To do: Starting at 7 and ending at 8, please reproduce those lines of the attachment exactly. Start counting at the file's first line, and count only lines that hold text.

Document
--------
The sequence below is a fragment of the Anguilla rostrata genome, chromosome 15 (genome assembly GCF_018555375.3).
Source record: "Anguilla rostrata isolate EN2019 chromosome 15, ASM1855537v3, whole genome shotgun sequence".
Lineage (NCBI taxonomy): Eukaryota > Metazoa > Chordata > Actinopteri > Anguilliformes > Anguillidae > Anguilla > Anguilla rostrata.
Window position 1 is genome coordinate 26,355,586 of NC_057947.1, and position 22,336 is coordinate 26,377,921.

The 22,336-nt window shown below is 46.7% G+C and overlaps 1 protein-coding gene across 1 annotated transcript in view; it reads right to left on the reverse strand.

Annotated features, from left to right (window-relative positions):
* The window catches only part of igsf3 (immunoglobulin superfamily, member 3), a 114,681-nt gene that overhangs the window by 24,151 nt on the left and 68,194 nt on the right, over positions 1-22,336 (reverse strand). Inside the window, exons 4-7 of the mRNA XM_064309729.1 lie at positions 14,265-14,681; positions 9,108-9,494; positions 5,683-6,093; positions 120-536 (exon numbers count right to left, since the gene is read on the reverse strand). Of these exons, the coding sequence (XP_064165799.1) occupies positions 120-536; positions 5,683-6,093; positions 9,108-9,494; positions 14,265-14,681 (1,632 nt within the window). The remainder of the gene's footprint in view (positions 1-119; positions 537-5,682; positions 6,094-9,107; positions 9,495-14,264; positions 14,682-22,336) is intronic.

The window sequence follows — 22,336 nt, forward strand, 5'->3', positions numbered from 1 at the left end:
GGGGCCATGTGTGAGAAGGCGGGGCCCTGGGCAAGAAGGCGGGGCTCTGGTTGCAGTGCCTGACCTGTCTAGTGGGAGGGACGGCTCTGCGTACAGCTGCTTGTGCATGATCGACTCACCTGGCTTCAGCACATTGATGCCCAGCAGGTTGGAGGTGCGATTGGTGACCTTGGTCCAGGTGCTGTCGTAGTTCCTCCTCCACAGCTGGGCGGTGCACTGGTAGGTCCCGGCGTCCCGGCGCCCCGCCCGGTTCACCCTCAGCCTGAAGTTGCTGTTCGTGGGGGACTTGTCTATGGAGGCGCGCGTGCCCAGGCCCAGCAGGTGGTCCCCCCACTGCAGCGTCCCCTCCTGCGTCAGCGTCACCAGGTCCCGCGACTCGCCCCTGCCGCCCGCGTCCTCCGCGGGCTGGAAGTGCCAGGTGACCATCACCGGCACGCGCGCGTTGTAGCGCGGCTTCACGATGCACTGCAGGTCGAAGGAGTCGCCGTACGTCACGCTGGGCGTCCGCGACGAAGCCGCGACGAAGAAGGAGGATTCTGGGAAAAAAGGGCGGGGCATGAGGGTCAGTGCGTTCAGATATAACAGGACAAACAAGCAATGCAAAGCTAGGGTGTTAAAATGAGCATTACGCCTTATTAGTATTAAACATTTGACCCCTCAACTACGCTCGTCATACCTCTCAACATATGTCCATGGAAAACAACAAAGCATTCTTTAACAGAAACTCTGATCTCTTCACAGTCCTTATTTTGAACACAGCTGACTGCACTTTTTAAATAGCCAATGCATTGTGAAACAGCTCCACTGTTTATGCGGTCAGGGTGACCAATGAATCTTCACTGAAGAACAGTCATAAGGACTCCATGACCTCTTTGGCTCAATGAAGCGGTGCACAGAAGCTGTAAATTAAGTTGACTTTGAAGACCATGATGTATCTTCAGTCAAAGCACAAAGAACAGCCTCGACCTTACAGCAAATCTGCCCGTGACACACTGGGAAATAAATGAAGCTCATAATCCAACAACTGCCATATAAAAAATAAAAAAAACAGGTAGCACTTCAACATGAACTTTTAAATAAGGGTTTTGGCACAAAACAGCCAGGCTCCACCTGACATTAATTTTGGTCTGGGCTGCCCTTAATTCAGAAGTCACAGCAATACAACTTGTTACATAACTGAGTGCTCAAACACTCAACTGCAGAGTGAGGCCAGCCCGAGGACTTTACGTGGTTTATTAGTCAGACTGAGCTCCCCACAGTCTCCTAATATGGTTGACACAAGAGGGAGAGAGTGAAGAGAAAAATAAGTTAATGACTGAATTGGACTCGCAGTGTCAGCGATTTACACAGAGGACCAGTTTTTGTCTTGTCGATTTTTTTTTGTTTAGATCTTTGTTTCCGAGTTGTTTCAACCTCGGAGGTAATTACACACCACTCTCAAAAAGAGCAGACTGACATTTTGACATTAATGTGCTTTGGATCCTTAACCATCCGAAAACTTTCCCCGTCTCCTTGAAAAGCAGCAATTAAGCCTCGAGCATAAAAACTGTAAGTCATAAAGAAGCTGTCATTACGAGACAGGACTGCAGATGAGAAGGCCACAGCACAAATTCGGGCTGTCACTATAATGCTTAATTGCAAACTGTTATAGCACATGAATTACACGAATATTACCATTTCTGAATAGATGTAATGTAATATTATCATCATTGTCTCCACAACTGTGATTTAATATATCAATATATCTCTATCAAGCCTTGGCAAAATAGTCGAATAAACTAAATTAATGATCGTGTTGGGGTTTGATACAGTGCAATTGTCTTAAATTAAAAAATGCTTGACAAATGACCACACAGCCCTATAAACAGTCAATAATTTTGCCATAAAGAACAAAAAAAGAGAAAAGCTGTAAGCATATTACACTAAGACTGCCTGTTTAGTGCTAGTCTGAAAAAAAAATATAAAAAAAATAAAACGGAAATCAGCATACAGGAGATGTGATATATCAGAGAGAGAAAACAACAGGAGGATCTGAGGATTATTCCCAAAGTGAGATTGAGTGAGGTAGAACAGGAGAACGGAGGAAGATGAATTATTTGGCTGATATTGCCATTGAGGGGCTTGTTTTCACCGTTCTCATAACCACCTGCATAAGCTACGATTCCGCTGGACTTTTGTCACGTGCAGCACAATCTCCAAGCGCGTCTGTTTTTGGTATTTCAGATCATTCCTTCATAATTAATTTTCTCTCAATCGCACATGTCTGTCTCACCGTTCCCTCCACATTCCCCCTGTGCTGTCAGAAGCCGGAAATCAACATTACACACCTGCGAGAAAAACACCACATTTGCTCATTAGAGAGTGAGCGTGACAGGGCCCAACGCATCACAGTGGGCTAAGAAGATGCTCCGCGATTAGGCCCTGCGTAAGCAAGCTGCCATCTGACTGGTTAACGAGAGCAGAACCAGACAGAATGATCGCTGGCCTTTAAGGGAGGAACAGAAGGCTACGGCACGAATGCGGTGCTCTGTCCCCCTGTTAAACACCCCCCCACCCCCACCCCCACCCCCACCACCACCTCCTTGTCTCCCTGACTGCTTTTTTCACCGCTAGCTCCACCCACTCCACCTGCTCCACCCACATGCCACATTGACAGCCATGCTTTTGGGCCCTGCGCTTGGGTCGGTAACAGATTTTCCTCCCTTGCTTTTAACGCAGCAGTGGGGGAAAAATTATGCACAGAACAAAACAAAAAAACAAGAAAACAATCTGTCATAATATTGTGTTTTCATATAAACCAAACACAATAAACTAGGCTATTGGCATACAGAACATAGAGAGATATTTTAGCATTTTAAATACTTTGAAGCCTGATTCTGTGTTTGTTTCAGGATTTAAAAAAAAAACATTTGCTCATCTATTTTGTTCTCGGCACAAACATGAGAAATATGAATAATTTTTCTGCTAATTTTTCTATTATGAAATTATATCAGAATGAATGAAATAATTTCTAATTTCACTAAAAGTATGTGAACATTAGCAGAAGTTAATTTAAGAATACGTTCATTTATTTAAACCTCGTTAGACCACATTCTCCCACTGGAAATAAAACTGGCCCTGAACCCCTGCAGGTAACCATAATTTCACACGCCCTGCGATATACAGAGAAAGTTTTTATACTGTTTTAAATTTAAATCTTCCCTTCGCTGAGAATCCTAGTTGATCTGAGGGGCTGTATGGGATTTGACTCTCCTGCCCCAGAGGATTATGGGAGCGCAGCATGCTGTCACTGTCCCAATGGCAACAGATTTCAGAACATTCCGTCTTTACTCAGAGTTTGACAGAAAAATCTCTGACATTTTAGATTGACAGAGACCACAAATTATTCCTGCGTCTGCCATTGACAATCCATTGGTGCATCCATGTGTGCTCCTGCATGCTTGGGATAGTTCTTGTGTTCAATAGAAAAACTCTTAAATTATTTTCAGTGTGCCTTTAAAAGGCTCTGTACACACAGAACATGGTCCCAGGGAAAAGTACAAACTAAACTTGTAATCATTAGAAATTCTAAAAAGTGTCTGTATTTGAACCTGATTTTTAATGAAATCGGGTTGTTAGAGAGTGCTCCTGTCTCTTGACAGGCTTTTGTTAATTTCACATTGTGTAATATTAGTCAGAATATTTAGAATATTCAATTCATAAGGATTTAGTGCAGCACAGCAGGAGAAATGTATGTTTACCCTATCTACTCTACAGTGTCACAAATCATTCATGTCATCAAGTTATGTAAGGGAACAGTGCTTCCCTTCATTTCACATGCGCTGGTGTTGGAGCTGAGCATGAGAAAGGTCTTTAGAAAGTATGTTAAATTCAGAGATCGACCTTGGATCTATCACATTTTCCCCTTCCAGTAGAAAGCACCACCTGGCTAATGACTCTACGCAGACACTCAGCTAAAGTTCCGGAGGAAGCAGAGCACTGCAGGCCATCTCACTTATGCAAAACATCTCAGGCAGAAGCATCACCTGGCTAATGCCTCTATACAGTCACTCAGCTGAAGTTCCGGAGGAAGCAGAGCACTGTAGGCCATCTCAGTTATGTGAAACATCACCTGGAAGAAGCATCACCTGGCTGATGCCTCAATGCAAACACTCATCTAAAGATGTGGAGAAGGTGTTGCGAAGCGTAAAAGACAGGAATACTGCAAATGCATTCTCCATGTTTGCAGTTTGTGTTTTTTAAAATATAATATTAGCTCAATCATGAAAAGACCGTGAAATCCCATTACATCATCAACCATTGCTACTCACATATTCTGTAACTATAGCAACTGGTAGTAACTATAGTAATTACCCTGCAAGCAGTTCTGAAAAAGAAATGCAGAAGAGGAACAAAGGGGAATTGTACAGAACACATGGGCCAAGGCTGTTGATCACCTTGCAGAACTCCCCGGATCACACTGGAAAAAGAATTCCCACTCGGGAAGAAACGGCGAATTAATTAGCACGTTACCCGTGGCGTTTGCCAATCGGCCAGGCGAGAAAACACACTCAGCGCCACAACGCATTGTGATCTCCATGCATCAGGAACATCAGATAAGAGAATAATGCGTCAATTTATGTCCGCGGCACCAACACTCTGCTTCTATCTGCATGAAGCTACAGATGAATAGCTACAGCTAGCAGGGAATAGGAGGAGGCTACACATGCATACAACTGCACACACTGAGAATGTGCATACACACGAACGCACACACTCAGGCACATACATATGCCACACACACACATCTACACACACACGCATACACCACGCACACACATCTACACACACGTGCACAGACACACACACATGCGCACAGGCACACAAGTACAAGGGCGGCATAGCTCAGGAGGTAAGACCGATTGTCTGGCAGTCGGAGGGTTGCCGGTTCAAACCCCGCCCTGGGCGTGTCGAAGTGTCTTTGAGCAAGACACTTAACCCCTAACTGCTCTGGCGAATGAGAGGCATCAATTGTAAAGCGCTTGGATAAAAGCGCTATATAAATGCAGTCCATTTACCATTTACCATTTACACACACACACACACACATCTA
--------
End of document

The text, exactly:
* The window catches only part of igsf3 (immunoglobulin superfamily, member 3), a 114,681-nt gene that overhangs the window by 24,151 nt on the left and 68,194 nt on the right, over positions 1-22,336 (reverse strand). Inside the window, exons 4-7 of the mRNA XM_064309729.1 lie at positions 14,265-14,681; positions 9,108-9,494; positions 5,683-6,093; positions 120-536 (exon numbers count right to left, since the gene is read on the reverse strand). Of these exons, the coding sequence (XP_064165799.1) occupies positions 120-536; positions 5,683-6,093; positions 9,108-9,494; positions 14,265-14,681 (1,632 nt within the window). The remainder of the gene's footprint in view (positions 1-119; positions 537-5,682; positions 6,094-9,107; positions 9,495-14,264; positions 14,682-22,336) is intronic.

The window sequence follows — 22,336 nt, forward strand, 5'->3', positions numbered from 1 at the left end: